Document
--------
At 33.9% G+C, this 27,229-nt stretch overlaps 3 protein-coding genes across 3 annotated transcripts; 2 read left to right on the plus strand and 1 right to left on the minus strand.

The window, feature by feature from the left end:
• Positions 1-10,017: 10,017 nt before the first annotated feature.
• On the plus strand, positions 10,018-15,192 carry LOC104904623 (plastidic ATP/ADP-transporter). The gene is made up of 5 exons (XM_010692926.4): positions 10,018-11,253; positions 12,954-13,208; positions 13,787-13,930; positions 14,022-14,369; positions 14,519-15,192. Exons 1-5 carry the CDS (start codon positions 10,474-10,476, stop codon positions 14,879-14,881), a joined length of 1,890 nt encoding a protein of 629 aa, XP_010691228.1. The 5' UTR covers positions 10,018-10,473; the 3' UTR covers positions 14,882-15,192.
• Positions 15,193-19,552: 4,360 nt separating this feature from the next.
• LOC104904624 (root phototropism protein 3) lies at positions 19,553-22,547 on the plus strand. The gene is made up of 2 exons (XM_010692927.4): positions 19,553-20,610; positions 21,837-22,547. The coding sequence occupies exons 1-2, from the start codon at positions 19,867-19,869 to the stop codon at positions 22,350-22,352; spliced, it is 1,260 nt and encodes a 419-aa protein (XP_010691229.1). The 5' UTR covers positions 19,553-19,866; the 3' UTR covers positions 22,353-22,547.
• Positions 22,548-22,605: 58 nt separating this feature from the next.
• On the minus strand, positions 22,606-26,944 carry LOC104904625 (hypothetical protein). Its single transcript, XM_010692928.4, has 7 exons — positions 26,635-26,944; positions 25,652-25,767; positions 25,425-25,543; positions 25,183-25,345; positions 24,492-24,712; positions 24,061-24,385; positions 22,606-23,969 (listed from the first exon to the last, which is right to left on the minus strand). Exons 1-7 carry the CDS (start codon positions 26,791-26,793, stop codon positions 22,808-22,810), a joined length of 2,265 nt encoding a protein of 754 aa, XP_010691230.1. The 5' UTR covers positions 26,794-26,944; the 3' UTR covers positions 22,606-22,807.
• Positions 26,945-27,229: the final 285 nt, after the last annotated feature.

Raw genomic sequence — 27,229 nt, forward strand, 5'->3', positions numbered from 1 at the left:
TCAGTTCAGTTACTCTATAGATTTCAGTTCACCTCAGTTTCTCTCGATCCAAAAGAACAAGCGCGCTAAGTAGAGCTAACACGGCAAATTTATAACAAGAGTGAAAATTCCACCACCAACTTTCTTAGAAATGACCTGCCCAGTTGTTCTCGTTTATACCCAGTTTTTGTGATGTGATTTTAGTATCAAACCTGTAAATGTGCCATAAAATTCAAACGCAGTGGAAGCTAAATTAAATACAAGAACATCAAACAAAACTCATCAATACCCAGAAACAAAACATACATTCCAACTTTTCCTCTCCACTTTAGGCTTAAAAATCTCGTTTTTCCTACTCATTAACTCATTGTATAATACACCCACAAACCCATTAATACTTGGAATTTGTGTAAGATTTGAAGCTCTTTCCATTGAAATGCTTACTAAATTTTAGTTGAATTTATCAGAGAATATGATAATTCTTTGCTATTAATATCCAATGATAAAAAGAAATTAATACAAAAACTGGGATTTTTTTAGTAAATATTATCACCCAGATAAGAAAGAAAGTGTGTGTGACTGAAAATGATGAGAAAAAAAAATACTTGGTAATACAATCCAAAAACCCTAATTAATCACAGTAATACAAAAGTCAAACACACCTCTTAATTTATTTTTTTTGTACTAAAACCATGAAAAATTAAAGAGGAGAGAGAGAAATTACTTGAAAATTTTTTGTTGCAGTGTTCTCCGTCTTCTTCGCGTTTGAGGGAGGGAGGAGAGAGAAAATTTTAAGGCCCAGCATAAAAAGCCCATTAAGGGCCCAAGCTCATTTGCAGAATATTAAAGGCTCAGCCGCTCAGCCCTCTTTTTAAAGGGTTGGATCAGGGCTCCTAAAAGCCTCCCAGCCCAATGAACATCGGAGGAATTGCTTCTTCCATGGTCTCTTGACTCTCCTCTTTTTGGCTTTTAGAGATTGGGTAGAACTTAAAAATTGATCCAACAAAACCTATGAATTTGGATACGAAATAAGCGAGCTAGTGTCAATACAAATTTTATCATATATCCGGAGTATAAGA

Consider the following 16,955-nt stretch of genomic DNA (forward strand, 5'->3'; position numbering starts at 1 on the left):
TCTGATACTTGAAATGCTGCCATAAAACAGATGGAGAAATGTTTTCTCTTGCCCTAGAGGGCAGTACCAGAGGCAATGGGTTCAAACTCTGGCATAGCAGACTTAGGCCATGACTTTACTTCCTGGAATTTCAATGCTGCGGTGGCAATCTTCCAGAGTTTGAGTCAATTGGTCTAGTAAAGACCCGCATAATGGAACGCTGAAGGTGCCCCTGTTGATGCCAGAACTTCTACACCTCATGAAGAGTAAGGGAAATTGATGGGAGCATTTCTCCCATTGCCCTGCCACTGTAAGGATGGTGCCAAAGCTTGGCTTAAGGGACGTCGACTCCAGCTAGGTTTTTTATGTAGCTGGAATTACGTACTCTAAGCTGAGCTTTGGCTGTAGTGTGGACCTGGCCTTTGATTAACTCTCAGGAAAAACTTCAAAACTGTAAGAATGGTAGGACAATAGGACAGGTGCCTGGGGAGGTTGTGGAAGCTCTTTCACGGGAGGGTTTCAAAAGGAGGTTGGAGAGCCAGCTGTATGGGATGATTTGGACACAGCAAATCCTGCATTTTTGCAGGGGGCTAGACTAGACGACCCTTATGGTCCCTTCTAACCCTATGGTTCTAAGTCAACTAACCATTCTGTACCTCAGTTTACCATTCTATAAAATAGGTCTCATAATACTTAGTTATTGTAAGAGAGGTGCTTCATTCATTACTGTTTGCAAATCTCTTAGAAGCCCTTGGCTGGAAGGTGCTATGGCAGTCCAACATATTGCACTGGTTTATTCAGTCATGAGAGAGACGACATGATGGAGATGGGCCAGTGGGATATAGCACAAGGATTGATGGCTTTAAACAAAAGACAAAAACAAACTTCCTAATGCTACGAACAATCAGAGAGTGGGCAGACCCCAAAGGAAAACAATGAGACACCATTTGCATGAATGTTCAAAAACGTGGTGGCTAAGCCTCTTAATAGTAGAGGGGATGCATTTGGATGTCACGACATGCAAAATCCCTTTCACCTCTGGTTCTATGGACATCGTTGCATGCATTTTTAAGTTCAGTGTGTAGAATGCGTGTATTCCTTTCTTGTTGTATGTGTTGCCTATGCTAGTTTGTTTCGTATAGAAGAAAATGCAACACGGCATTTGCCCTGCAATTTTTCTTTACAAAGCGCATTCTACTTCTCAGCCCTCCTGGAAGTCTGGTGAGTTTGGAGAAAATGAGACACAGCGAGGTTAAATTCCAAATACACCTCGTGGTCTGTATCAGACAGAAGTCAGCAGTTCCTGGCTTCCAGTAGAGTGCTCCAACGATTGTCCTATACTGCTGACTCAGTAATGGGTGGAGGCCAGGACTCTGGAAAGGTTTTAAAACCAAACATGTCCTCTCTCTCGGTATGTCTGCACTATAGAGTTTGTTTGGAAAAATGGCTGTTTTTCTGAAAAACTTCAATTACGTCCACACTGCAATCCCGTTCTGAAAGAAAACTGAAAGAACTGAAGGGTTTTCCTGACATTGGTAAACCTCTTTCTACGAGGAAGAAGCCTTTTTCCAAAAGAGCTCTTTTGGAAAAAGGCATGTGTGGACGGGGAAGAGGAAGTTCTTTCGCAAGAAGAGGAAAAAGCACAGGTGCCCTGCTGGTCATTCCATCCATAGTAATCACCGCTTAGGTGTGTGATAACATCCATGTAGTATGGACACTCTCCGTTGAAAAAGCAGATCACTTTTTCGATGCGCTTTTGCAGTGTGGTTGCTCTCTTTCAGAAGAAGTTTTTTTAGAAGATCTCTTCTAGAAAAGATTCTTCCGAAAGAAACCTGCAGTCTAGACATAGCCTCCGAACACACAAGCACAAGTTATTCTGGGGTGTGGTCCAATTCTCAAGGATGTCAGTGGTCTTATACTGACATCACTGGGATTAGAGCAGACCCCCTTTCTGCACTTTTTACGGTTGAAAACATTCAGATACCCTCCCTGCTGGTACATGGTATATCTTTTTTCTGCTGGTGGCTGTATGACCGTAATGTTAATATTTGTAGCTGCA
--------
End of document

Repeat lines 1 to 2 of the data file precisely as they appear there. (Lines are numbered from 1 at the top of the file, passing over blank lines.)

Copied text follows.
At 33.9% G+C, this 27,229-nt stretch overlaps 3 protein-coding genes across 3 annotated transcripts; 2 read left to right on the plus strand and 1 right to left on the minus strand.

The window, feature by feature from the left end: